At 10:03am on 22nd July 2005 Jean Charles de Menezes was killed by the Metropolitan Police, the day after an attempted second wave of suicide bombings on the London Underground. He was mistaken for a suicide bomber he didn’t even resemble, was never challenged, never questioned, never had the chance to identify himself, yet upon sitting in his seat on his tube train into work, he was attacked by multiple members of a Met kill team who simply held him down and shot seven bullets into his head. Later in the day Sir Ian Blair reported that he had been wearing clothing resembling a suicide bomber, had run into the station upon being challenged, thus justifying what was still an erroneous killing. None of that was remotely true.
De Menezes was the first victim of the Metropolitan Police’s Operation Kratos – a shoot-to-kill policy to be used against suicide bombers, borrowing from Israel’s example of killing first and asking questions later. Yet instead of apologising or explaining, Metropolitan Police Commissioner Sir Ian Blair instead tried to block the initial inquiry:
Sir Ian Blair personally ordered that independent investigators be denied access to the scene where an innocent man had been shot dead by police after being mistaken for a suicide bomber, it emerged yesterday.
The commissioner of the Metropolitan police wrote to the Home Office to block an independent investigation into the death of Jean Charles de Menezes at Stockwell tube station on July 22. By law the Independent Police Complaints Commission should have been called in by the Met to investigate the case.
During the later health and safety prosecution against the Met, they doctored photos of Jean to suggest there were similarities between him and Osman, said there were traces of cocaine found in his body (irrelevant if true) and that he had overstayed his visa illegally. It was an entire drip-fed campaign of character assassination, no doubt designed as a last gasp attempt to justify the killing in the public’s mind.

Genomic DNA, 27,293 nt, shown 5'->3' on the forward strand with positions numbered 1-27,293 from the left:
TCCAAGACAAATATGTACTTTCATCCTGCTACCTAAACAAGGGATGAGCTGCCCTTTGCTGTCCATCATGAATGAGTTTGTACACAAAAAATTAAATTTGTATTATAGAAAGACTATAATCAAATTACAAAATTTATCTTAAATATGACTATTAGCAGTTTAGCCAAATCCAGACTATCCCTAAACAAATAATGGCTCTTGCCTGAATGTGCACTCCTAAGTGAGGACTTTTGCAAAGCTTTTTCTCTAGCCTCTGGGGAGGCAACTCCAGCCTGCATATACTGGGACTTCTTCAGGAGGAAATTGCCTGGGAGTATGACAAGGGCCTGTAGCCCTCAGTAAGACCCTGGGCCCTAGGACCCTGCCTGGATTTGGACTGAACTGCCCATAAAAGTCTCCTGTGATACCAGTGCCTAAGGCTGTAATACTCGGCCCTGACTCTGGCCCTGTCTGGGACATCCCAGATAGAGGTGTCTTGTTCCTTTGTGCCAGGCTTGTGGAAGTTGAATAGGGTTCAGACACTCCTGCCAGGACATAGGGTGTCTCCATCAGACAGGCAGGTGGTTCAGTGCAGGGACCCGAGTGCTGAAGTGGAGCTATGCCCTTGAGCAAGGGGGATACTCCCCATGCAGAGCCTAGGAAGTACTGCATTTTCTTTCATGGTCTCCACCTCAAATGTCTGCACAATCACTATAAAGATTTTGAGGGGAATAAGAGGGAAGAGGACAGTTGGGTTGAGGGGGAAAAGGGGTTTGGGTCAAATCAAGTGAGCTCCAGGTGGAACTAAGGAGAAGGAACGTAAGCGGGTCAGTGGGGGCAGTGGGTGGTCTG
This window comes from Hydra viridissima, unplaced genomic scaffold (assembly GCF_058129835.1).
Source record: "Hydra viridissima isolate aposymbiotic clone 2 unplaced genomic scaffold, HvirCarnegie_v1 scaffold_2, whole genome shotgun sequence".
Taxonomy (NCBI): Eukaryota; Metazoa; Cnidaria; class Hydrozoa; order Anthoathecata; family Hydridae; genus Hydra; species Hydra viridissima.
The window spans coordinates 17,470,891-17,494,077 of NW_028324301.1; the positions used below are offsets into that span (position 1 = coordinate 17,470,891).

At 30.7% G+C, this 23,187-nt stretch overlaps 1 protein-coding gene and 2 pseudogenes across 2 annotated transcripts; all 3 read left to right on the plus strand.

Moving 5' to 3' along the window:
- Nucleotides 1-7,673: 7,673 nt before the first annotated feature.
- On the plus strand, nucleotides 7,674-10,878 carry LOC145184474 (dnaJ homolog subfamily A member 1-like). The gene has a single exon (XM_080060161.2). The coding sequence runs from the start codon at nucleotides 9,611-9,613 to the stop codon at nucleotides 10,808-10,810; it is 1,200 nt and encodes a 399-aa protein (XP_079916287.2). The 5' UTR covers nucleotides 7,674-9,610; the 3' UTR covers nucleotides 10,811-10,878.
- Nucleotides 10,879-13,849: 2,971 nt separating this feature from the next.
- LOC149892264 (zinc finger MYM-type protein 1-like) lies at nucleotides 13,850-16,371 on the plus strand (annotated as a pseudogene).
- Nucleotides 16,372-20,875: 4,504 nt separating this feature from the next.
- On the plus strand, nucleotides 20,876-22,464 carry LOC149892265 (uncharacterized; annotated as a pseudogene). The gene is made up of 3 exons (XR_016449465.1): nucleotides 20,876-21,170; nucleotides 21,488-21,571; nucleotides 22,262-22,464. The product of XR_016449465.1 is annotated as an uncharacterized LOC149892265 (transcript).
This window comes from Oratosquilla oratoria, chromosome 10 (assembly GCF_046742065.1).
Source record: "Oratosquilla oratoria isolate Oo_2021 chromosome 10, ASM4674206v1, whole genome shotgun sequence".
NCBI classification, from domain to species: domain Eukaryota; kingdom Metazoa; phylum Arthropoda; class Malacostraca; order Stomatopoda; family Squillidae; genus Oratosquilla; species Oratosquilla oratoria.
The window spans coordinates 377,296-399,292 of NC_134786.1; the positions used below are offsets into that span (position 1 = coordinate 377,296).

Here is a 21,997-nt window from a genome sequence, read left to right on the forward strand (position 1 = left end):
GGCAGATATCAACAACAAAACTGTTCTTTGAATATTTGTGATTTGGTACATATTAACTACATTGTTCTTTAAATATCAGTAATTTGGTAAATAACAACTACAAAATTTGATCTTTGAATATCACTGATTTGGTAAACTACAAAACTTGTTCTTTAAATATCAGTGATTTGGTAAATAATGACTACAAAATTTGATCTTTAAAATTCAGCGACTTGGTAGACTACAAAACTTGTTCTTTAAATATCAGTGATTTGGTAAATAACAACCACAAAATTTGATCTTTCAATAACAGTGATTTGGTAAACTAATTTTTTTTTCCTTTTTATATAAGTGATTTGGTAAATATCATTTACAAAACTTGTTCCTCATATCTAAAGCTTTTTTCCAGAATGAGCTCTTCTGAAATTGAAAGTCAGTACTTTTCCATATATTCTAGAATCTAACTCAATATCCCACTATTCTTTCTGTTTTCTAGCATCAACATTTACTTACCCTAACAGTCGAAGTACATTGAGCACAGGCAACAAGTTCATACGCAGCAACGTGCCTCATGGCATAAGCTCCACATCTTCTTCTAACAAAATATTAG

The Met was found guilty in said trial, and the Stockwell One Inquiry by the IPCC listed numerous fundamental failings by the force, including the still-unexplained four hours it took for the firearms team to arrive, and the oddly contradictory orders of then Commander Cressida Dick. Surveillance logs were even altered, yet none of the officers involved in his killing has had disciplinary action taken against them, despite the guilty verdict against the Met. The inquiry also criticised:
(then Commander Cressida) Dick for failing to make it clear that her instruction to “stop” De Menezes did not mean that she wanted him shot. It was revealed that she missed part of a briefing because she was sent to the wrong room and she had been unaware how far out of position a firearms team vital to the operation had been.
De Menezes was followed from a south London address police believed was used by a terrorist suspect. He was supposed to be stopped by elite armed officers, but despite being ordered to get to the scene at 5am, they took more than four hours and were out of position and unable to stop De Menezes until he entered the underground station.
A bunch of armed and incompetent, trigger happy Met thugs then murdered Jean Charles de Menezes in cold blood:
The report says “it may be of significance” none of the 17 passengers heard any police warning, adding: “There is significant doubt as to whether they shouted this in the carriage.” All eight police in the carriage claimed the warning was given.
Incompetence, murder and corruption. We can only hope that the upcoming inquest will provide even a meagre measure of justice for him and his family. The photos are mine, and are of the third anniversary memorial of his death, at events both at Stockwell tube station and the Houses of Parliament. The folder can be accessed separately here.